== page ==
Monday, August 3, 2015

Time Sensitive Material May Hurt Your Books Marketability

So, you are sitting around one day and you have this great idea for a story. There is a hot new trend going on around you. Everyone is "in" on it and you are now thinking, "Hey, why not write a story based on that idea?" You might have heard a common phrase used over and over again so now you incorporate that phrase into your characters speech pattern. While this seems like a great idea, it might not be the best approach to take when it comes to your writing.

We are all told to stay ahead of those trends. Get on that wave just as it takes off and ride it for as long as it takes. While many of these "fads" do end up becoming trends, many more often die off within a short period of time. Incorporating those ideas into your book can really date it and could potentially hurt the marketability both now or in the long run.

Let's assume, you did get that book sold to an editor. Because the trend is going well, the book may just take off. You have a career and maybe you are thinking of building part of a brand around this new approach. But when that trend disappears, the readers out there will not be flocking to that book. They will be hoping you have something new, something a little "more current." As for that book that did so well, the odds are it will disappear into obscurity. Don't expect a lot in "back list" sales either.

Yes, I understand that book did well right there and then. Heck, you might have made a lot of money off of that one book, but this industry is about longevity. We want that book to keep on selling. We want people talking about that writing 5 years or longer.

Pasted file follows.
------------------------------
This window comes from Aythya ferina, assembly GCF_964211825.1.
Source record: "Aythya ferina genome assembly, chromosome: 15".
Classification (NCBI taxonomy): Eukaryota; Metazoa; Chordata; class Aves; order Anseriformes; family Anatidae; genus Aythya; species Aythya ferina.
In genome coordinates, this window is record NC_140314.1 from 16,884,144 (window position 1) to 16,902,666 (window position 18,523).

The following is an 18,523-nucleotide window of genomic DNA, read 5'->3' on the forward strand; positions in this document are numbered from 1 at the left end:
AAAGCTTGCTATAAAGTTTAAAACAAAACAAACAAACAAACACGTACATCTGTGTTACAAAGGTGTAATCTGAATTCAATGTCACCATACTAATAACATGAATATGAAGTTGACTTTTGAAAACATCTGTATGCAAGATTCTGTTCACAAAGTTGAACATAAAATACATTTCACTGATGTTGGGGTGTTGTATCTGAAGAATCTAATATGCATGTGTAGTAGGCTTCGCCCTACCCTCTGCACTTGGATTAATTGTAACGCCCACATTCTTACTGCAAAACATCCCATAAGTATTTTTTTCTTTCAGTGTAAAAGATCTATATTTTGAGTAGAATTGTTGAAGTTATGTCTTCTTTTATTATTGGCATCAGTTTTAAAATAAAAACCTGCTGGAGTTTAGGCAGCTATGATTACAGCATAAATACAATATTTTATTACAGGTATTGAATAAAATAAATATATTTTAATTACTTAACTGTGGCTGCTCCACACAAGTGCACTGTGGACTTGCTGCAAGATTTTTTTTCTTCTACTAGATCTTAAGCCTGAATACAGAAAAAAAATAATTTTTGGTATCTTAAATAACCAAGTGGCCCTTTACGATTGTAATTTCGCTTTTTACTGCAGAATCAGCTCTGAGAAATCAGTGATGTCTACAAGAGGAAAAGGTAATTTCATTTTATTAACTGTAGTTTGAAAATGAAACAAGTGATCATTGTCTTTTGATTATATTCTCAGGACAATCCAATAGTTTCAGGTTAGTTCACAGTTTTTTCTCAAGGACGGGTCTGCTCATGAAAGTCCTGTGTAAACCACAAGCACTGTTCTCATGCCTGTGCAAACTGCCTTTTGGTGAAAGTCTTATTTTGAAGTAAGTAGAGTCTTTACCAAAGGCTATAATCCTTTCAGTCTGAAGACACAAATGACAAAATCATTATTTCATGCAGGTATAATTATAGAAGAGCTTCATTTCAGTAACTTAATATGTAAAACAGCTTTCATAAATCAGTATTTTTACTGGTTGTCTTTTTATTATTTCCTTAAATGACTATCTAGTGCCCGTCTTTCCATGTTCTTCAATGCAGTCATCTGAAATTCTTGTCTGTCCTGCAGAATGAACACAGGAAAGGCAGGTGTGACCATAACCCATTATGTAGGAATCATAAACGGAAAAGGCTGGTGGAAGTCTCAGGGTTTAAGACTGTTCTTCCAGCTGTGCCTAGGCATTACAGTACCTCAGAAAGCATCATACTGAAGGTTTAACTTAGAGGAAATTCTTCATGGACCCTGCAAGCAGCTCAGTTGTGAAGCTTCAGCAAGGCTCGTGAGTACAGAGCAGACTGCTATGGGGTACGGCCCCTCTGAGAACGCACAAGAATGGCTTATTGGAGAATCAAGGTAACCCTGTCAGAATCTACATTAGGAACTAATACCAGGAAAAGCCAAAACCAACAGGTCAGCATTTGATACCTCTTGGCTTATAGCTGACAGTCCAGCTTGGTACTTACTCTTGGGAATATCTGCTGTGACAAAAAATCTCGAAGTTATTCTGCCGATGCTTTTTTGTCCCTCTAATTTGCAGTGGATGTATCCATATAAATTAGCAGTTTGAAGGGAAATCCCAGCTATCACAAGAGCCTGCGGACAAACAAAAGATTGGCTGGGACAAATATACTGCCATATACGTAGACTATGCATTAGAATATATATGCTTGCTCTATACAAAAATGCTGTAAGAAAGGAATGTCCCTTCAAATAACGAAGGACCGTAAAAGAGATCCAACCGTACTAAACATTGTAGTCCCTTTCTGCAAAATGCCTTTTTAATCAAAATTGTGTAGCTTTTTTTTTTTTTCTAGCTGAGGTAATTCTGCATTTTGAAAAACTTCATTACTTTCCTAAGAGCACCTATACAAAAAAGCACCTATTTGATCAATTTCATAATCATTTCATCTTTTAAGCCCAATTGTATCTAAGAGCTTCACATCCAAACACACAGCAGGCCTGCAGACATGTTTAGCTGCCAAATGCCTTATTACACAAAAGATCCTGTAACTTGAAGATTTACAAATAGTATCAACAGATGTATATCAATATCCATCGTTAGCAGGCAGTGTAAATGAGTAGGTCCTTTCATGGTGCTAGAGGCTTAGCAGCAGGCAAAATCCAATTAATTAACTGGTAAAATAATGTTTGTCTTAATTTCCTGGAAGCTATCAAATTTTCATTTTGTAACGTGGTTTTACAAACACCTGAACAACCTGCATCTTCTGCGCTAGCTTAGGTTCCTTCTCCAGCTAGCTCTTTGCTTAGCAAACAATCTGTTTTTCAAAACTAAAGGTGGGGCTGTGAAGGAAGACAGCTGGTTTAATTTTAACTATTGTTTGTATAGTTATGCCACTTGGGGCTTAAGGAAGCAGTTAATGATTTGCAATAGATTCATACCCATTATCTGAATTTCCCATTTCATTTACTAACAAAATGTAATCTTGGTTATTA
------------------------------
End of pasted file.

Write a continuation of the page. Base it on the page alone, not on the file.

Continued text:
I should note, I am not just talking about entire plots built around these trends. We are also talking about those little nuggets you toss into the story that might date it. I was recently reading a contemporary and was wondering why the book kept getting on my nerves. The problem was the phrasing. This author had the teenage character obsessing over "hash-tag" comments. Every time I turned a page, there was another "hash tag - this" or "hash tag - that". For me that ranks up there with the line I hear people using FAR TOO OFTEN...

"I know, right??"

That same limits to your marketability can also come from stories set around holidays. Think of those stories that come out at Christmas time. You have to understand that publishers have limited shelf space. This means that we are talking supply and demand. There are just so many Christmas stories that the market can handle. And that limited shelf space is not due to "the rise of e-books" but the simple fact that book stores have closed and the stores we used to buy books at are now filling the space with "as seen on TV" like items (but that is another story).

Think about, however, the stories that you have read over and over again. Although we know those stories were written in a particular time period, the author has focused his or her attention on the plot of the story and on the narrative. The author has also, painstakingly, kept those time markers to a minimum. By doing so, the book has remained, at some level, "timeless."

So, as you get ready to add that new "hot trend" stop and think about it first. Will this limit you with sales now or in the future?

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